I’ve gotten one question more than any other this week: “Can you tell me how to communicate with millennials?” The million dollar question. While the research varies, here are the common generalizations I believe drives this question. I should preference these thoughts by saying I was born in 1980, so I exist on the cusp of Gen X and the Millennial generation (also known as Gen Y). Articles with titles like “Millennials are the Worst” make me wince. Understanding helps us all to find common ground. Let’s seek to understand, shall we?
Millennials came into adulthood around 2000, parented by those who were “latch-key kids” and wanted to offer their children a much different experience.So they became “omnipresent” or “helicopter” parents. They raised kids who were overly-scheduled, overly-protected, and told they were special and could have anything in life they wanted. Millennials received awards for participation and had parents go to bat for them in the classroom. They were raised to be entitled.These kids are now the teenagers, twenty, and thirty-somethings of our society.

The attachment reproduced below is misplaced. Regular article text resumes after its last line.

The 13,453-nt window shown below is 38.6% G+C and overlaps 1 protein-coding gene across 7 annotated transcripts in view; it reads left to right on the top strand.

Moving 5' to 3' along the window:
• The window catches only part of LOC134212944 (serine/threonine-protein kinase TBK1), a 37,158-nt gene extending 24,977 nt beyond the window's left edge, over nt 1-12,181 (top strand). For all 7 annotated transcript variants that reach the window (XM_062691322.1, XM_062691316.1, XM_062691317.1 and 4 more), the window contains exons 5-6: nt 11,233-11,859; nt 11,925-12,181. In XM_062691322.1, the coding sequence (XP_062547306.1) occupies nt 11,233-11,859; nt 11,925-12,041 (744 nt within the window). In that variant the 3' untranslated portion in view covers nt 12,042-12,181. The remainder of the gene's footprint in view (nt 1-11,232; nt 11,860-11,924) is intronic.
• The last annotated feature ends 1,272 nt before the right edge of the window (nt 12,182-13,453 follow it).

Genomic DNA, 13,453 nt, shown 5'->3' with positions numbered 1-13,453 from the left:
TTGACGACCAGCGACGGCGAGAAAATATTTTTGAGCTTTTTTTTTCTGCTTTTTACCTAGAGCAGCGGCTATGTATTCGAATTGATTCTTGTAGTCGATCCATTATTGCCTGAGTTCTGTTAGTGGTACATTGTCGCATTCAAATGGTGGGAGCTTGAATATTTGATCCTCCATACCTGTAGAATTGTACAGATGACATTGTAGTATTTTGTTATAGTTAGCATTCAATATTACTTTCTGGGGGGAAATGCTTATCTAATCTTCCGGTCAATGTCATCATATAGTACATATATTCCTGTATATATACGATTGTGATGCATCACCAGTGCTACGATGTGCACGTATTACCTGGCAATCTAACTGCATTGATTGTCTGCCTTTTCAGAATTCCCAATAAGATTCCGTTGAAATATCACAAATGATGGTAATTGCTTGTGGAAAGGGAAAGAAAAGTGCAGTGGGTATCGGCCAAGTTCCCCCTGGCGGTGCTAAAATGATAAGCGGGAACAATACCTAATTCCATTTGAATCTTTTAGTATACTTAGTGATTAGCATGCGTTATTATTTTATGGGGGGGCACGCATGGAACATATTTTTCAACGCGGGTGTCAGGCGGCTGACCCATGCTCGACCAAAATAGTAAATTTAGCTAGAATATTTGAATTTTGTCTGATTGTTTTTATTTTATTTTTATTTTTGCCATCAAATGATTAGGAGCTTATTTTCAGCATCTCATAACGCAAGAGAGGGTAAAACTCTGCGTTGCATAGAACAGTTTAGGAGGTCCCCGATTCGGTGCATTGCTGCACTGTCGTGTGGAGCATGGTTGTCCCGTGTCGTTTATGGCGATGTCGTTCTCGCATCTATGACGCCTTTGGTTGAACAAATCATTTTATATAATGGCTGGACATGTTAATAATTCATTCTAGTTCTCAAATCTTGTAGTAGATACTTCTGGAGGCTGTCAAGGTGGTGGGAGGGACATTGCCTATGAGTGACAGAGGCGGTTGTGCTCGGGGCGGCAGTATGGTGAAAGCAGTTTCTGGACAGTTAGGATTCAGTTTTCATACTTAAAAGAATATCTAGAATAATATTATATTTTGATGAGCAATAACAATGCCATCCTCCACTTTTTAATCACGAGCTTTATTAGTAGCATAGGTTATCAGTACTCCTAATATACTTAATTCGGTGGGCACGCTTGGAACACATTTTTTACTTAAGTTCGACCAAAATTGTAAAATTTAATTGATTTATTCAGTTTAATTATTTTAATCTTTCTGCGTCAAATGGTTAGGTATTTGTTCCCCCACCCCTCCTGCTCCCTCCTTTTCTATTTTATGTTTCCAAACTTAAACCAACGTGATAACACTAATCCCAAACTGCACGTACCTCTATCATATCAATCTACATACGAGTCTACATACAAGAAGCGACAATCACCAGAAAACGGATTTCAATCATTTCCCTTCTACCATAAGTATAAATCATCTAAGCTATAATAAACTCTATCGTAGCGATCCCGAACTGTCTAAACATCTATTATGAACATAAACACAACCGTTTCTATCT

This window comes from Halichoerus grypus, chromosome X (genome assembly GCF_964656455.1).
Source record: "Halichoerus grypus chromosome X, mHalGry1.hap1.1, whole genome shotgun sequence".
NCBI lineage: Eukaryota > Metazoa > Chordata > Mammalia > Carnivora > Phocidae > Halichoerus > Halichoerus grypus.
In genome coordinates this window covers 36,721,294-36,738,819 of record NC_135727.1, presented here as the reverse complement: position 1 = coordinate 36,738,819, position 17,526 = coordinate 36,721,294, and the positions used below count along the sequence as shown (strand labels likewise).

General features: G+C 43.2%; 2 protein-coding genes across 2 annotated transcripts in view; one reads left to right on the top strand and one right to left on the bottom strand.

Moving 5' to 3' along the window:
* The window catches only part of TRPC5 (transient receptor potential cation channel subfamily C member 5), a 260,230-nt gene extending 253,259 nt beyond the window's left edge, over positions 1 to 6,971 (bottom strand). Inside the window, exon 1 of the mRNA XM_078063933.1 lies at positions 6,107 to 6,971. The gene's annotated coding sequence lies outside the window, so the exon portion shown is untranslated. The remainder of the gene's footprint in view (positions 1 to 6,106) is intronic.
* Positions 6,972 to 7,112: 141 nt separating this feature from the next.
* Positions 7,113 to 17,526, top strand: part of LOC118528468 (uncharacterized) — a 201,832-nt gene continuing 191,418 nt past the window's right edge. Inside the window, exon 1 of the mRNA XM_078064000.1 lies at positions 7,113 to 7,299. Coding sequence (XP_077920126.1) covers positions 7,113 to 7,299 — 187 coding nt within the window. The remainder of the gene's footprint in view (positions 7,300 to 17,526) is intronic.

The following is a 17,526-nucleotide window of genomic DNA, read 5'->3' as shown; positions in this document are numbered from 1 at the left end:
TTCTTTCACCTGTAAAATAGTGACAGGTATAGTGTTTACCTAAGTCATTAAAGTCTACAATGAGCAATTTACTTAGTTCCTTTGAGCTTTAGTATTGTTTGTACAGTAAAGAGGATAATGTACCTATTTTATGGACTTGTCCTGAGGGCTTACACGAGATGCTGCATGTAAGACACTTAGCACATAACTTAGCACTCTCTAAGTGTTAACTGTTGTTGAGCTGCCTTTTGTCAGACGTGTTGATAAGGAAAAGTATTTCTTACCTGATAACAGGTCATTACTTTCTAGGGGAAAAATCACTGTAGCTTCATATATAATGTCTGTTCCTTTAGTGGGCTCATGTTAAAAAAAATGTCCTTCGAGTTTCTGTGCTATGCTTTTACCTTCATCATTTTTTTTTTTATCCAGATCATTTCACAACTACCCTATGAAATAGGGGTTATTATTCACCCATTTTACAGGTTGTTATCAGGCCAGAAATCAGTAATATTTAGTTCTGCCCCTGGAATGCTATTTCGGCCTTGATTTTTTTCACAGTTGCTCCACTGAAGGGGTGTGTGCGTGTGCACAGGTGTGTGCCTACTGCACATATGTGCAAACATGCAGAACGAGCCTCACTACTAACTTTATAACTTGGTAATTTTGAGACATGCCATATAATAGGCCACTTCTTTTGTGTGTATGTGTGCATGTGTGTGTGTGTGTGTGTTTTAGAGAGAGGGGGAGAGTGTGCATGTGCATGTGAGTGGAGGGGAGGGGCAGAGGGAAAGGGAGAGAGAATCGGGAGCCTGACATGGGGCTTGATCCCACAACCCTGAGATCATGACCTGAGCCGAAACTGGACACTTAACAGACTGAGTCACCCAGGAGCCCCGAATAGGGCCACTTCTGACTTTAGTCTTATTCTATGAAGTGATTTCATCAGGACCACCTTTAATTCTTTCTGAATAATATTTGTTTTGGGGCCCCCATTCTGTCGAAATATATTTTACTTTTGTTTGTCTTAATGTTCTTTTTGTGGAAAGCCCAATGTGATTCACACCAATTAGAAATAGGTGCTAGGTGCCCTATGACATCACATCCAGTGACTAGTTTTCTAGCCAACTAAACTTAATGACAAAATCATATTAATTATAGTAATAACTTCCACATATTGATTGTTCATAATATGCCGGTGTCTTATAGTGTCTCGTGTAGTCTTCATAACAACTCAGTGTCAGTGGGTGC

They were the first generation to be connected to the world via the internet, grew up with Amazon, and could instantly download movies in their youth.
As a generation, they are also impatient. Entitled and impatient. Sound about right? Though, in the words of Simon Sinek, “through no fault of their own”.
What can we find positive about millennials? Claiming this generation as my own, there are many things.
☑️They saw big business fail during their childhoods, so they are highly entrepreneurial.
☑️They are the most education generation in Western history (which also means they have the most debt).
☑️They have a strong sense of community and are civically and politically engaged.
☑️They grew up with technology, but prefer face-to-face connection when possible (unlike iGen).
So back to that million dollar question. How do we effectively communicate with millennials?
💡Millennials respect authority, but they do best with those who act as a cheerleader or coach, not a manager.
💡This is a highly scheduled generation, so be mindful of their calendar.
💡Safety is a huge concern (they grew up with 9-11, complicated wars, and school shootings). Give them safe space and help them feel protected.
💡Understand that many of them are still learning the skills they need to be successful in business and life. Help them be successful by showing understanding and patience.
Want to know more? Take a look at my current training calendar: https://BickmeierScheduling.as.me/